Mutual Accountability in Marriage

One frequently overlooked dynamic of successful marriages is mutual accountability between husband and wife.  Indeed, mutual accountability is essential to a healthy, harmonious union.  Many happy couples may naturally employ these principles into their relationship without really realizing it.  Others deliberately make it a point of emphasis in the marriage.  In any case, husbands and wives who are not mutually accountable to one another are generally putting their relationship at risk of harm.

So what is mutual accountability in marriage?  What does it look like?  In a nutshell, principles of mutual accountability require complete openness between husband and wife.  Among other things, this means: true transparency, authentic honesty, and genuine answerability.  When couples are mutually accountable they allow for total access into one another’s lives.  They view one another as equal partners to be trusted and relied upon.  The good of the marriage is seen as clear priority over the good of the individual.  In other words, couples who are mutually accountable to one another take to heart the biblical doctrine of “one flesh” - the unmitigated unity of husband and wife (Gen 2:24; Mat 19:5-6).

Most married couples would likely claim that they believe in mutual accountability and that they think it is important.  However, in troubled relationships there is likely a breakdown somewhere between professing of virtues and practical application in everyday circumstances.  Accountability must be more than a noble declaration.  It must become a lifestyle or it does not work.

Below are just a few examples of how real mutual accountability is reflected in successful marriages…

Couples who are mutually accountable to one another consult with one another about important decisions as a matter of continual, normal practice.  They arrive at conclusions and formulate plans together as a cohesive unit.  They avoid making unilateral decisions on significant matters that affect them both.  They realize providing equal input and showing respect for each other’s views are requisite features of loving relationships.  Decisions involving having children, employment, education, housing arrangements, and so forth are major life determinations which certainly must be made jointly.  But areas of daily, routine life must not be overlooked - such as: domestic responsibilities, parenting styles, holiday plans, and so forth.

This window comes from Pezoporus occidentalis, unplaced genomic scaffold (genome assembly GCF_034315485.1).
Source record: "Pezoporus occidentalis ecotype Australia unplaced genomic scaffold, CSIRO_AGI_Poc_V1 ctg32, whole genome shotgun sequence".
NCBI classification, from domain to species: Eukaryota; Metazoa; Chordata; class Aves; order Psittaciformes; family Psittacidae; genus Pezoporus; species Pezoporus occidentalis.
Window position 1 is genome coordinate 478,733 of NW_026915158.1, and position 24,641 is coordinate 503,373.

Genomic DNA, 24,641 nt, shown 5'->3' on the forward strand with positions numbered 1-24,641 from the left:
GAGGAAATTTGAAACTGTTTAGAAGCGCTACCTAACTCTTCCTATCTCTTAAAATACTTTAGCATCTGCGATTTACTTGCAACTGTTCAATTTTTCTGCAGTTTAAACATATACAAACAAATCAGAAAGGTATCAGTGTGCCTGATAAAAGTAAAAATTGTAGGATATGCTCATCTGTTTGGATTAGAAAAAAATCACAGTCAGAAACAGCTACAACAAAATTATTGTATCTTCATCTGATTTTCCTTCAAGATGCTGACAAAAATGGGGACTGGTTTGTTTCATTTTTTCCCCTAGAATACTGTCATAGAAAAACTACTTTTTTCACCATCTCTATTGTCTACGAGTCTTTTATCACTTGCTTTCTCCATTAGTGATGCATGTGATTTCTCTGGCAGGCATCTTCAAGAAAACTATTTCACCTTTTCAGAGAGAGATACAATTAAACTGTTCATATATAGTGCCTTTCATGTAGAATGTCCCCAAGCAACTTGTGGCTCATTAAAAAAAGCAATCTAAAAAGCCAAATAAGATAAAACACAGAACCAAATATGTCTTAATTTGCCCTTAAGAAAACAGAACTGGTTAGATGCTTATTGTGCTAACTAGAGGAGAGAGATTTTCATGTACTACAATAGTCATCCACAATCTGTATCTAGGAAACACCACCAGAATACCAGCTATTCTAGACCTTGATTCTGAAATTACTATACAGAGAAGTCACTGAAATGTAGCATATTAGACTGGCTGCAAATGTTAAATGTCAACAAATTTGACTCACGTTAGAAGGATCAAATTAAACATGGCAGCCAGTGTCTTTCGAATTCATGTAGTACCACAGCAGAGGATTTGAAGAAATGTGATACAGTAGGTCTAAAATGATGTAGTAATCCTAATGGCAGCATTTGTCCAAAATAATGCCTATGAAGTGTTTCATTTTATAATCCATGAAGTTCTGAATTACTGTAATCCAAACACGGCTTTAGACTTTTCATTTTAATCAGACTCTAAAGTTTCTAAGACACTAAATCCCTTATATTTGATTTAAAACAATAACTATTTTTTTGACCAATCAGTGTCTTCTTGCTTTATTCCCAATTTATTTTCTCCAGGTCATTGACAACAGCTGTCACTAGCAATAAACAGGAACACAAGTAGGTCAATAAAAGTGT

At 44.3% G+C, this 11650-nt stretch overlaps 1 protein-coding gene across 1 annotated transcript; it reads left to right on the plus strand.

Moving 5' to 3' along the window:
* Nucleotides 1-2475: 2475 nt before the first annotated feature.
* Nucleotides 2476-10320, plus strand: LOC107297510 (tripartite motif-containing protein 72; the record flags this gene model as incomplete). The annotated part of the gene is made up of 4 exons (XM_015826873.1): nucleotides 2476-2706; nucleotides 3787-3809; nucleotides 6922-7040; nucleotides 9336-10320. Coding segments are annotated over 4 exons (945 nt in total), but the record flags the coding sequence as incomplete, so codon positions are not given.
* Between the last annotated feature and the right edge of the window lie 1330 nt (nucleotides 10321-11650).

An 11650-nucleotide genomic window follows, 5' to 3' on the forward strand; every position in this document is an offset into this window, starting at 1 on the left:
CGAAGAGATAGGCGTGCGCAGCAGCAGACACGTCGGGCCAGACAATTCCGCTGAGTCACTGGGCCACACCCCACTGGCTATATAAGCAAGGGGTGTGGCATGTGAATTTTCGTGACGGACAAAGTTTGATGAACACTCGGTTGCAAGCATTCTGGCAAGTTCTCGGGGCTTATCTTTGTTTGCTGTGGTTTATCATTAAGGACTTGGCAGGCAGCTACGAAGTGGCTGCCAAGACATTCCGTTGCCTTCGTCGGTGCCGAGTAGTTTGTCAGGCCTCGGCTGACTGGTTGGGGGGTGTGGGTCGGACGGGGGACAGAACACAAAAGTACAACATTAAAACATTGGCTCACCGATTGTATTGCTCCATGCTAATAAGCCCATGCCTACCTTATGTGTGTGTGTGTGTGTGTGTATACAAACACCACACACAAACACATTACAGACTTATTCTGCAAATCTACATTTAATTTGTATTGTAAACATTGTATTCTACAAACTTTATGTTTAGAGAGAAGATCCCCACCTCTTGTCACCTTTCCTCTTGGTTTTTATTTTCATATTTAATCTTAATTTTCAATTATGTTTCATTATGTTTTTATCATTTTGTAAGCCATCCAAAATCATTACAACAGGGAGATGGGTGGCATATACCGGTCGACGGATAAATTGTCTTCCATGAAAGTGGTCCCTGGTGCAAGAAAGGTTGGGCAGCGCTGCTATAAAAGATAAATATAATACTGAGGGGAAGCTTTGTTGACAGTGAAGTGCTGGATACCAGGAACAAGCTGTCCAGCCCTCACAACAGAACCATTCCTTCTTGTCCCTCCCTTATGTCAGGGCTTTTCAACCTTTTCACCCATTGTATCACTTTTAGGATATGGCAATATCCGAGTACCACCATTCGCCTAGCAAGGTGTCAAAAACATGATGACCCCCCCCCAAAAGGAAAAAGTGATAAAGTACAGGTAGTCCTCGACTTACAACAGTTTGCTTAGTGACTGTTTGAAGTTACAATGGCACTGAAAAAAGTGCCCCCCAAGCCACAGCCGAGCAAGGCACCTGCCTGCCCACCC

Couples who are mutually accountable to one another are transparent about their money and finances.  Financial issues are an often cited reason for marital conflict.  This is largely because many do not exercise mutual accountability in this important area of married life.  Practices regarding spending, credit, debt, bills, banking, budgeting, and so forth must all be open for discussion and cooperatively agreed upon.  Spouses in strong marriages do not withhold information or keep secrets from one another - and matters of money are no exception.

Couples who are mutually accountable to one another openly communicate with respect to their schedules and activities.  They view their time as not belonging entirely to them, individually, but as a shared commodity of the family.  Such spouses are considerate of one another’s time and needs.  Whenever possible and appropriate, they do not commit their time to outside interests and requests without consulting with one another.  They are accountable not only in planning their agendas, but also in regards to their whereabouts, activities, company, and so forth.  They are completely transparent about all aspects of their daily lives and dealings.

Couples who are mutually accountable to one another communicate openly and honestly about the nature and dynamics of relationships with others.  They put no other friendships and relationships above that of the marriage and family.  They establish and maintain appropriate boundaries with friends, acquaintances, and colleagues that are cooperatively agreeable with their spouse.  They do not put themselves in compromising situations and avoid even the appearance of impropriety.  Rather, they realize that when integrity and complete openness exists in this realm then the risk of temptation, breach of trust, suspicion, and other negative factors are greatly minimized.

Couples who are mutually accountable to one another voluntarily provide complete access into their lives - and this includes the use of technology.  They recognize the convenience and positive benefits of communication and networking through technology.  But, they are also aware of the potential hazard that comes with mobile devices, social networking services, internet access, and so forth. In good faith they openly share and make available with each other things such as: device access, passwords, contact information, records, etc.  They acknowledge that where no deceit exists there is no reason for secrecy. They view transparency in every area of life as a sign of their trust and fidelity to one another.

Couples who are mutually accountable to one another openly share any and all information about their past.  There is no inquiry too private that cannot be trusted with each other.  Of course, all of the major areas of personal history should be addressed before marriage, such as: spiritual, health, sexual, financial, legal, family, and so forth.  But if and when situations arise that bring the past into light, mutually accountable couples do not try to keep secrets or hide information.  The marriage is always the priority over the individual.  Honesty is always the best policy.
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